Thursday, April 15, 2010

welcome back!

Two weeks ago our lovely Studio Manager Amy came back from maternity leave, and has quickly settled back in to keeping everything shipshape upstairs, making sure all the jobs go through the studio effectively. She says it feels like she was never away, and we're all thrilled to have her back!

Monday, April 12, 2010

girls' night out

For the past few months we've been working on a very exciting new brand called Carnaby Brown - a brand new sparkling fruit wine created by entrepreneur Aisling Young and designed by our studio (led by Jessica, our appropriately girly senior designer). With the drink's launch now underway (using various initiatives from social networking to on-trade promotions) we want to use our blog to capture the brand's progress and some of its marketing, so to get things going may we introduce you to Carnaby Brown...

Twelve months ago Aisling (an experienced drinks marketer) identified a gap in the market for a drink that would celebrate the unique relationships between women, and the importance they place on friendship and sharing experiences. She asked us to help her created a new brand aimed at women, and - excited by the opportunity to develop a new brand and indeed a new category - we agreed to a long-term commercial partnership.

Since then, our team has been involved in all aspects of the brand's development. We work with lots of different brands, but never in a way that gives us such brutal insight into every element from conception to launch. This included both the usual stuff - identifying variants and bottle shapes, agreeing brand propositions, consumer insights and research - and the more unusual issues such as the manufacturing process, distribution agreements and the use of social and guerilla marketing. Oh, and lots of tasting, of course!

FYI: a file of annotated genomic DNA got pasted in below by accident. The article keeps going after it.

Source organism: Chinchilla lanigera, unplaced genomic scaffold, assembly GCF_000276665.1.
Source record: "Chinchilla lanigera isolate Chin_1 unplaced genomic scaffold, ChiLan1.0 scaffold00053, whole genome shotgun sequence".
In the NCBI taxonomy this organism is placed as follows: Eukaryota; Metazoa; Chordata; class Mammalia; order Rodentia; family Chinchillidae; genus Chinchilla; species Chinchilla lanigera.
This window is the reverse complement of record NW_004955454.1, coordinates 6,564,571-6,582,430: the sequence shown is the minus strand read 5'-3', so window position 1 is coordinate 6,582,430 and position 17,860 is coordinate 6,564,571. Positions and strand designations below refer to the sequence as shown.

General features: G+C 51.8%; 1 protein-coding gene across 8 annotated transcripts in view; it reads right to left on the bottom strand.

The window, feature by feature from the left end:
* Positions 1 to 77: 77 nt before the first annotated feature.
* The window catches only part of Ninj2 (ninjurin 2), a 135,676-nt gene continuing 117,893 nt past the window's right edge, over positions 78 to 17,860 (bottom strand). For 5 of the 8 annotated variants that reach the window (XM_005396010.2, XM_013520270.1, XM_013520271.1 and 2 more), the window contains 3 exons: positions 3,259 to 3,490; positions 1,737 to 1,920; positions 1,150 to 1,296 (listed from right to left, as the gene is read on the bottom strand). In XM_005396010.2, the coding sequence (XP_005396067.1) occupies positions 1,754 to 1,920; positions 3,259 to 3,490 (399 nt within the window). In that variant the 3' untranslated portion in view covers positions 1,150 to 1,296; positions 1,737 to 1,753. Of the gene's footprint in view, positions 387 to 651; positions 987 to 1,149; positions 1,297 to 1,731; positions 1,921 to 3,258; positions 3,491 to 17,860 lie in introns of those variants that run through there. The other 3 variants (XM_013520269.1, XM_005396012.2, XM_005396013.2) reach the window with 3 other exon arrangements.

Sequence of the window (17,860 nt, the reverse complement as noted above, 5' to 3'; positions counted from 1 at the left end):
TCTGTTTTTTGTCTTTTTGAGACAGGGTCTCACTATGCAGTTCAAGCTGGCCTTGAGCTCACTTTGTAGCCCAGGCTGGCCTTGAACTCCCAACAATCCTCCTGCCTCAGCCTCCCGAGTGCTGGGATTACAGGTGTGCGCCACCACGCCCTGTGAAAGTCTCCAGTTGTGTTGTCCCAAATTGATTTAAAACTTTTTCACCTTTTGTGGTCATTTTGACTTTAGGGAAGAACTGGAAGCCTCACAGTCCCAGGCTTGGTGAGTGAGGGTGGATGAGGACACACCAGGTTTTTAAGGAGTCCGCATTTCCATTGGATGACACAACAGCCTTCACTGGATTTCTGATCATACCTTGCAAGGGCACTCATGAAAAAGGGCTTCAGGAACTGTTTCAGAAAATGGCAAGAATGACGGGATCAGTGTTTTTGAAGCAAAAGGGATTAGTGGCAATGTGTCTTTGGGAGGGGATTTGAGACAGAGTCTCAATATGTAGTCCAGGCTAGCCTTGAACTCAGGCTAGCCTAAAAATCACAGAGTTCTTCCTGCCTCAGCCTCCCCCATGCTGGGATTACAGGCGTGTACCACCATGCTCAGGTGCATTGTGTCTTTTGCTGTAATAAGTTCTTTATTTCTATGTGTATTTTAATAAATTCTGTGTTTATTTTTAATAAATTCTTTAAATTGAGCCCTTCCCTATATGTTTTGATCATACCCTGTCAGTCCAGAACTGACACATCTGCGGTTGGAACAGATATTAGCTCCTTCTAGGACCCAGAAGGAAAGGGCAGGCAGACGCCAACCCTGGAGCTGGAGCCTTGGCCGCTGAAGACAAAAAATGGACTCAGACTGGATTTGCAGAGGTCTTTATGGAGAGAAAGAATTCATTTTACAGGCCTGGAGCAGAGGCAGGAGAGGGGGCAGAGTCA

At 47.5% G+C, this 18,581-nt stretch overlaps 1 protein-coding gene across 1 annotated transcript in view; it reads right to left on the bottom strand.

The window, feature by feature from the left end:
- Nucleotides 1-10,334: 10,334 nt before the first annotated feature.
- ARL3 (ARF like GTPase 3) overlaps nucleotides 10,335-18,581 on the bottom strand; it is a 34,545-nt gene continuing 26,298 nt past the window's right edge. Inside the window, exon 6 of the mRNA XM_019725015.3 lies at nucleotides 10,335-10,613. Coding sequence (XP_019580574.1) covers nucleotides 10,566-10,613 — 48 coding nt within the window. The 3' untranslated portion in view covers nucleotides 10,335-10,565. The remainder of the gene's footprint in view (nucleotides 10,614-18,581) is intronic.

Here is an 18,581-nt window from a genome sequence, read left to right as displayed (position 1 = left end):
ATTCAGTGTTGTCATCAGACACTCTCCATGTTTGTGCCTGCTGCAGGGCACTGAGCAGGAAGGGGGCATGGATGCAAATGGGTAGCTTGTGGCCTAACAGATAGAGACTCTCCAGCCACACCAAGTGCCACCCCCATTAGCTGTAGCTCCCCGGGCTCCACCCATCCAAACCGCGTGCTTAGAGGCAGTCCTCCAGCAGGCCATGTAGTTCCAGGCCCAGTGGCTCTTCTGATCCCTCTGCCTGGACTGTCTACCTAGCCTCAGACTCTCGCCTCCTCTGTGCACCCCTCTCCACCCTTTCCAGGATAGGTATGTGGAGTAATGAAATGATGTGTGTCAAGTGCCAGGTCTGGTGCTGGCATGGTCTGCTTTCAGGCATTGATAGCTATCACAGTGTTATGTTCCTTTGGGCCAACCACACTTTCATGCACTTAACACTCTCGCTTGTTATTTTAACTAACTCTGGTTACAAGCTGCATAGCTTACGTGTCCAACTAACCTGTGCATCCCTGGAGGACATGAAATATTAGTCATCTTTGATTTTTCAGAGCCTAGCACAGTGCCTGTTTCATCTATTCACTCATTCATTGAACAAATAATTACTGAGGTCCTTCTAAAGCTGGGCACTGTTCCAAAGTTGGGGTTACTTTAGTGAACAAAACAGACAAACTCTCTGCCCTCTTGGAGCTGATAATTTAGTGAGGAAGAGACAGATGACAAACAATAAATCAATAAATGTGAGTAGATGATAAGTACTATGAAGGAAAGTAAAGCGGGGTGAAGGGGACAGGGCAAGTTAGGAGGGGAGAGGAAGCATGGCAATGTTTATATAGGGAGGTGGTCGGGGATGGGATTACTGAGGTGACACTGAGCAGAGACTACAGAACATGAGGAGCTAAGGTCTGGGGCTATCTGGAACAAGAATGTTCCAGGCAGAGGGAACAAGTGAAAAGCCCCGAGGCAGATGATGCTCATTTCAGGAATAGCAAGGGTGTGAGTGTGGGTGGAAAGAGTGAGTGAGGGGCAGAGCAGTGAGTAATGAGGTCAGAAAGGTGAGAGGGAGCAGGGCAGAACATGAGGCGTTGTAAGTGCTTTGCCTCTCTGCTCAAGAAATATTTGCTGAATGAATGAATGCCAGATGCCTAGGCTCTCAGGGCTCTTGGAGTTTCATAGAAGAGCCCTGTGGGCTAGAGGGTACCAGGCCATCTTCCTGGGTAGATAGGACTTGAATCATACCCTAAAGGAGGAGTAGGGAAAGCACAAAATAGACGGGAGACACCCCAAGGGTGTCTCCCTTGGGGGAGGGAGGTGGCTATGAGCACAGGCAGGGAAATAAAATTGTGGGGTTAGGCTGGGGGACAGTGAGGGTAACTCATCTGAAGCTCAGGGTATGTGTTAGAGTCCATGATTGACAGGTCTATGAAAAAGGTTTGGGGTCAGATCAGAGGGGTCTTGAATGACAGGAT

Carnaby Brown is a 5.5% abv, deliciously fruity and refreshing drink, that's rounded off with a gentle sparkle. It's directly inspired by the women it has been created for: twenty-somethings who want an ideal drink to get things going - whether getting ready for a night out with friends, meeting up after work or having a relaxed afternoon drink at the weekend. Made to an exclusive recipe in White and Rosé variants, it's a unique and sophisticated blend of perry, white and muscat grapes with the sessionability of premium beer or cider and -served in an elegant 75cl Bordeaux-style bottle - the sociability of wine too.

Our pack design balances a retro/heritage look with feminine elegance, evoking the best and most stylish of London. It captures the essence of a girls' night while steering clear of the market default of overtly girly pink floral designs.

As well as the product and design, another differentiator for the brand is its innovative advocacy marketing programme, working with social media and regional brand ambassadors who have been recruited based on their suitability as 'Carnaby Girls', and who personally spread the word about Carnaby Brown. Bearing in mind how girls love to gossip, what could be better than a bit of word of mouth?!

So now you're familiar with Carnaby Brown, we'll be keeping you posted on its progress... just watch this space!

Thursday, April 1, 2010

happy easter!

from bergen with love (and rain)

It may be all rainy and wintery here in the UK, but take heart - Bergen in Norway has a whopping 275 days of rain a year. This historic city was Anna's destination the other week, and judging by this picture she sent us in between meetings, it is quite another world (look at how the forest is eerily coming out of the mist in the background)!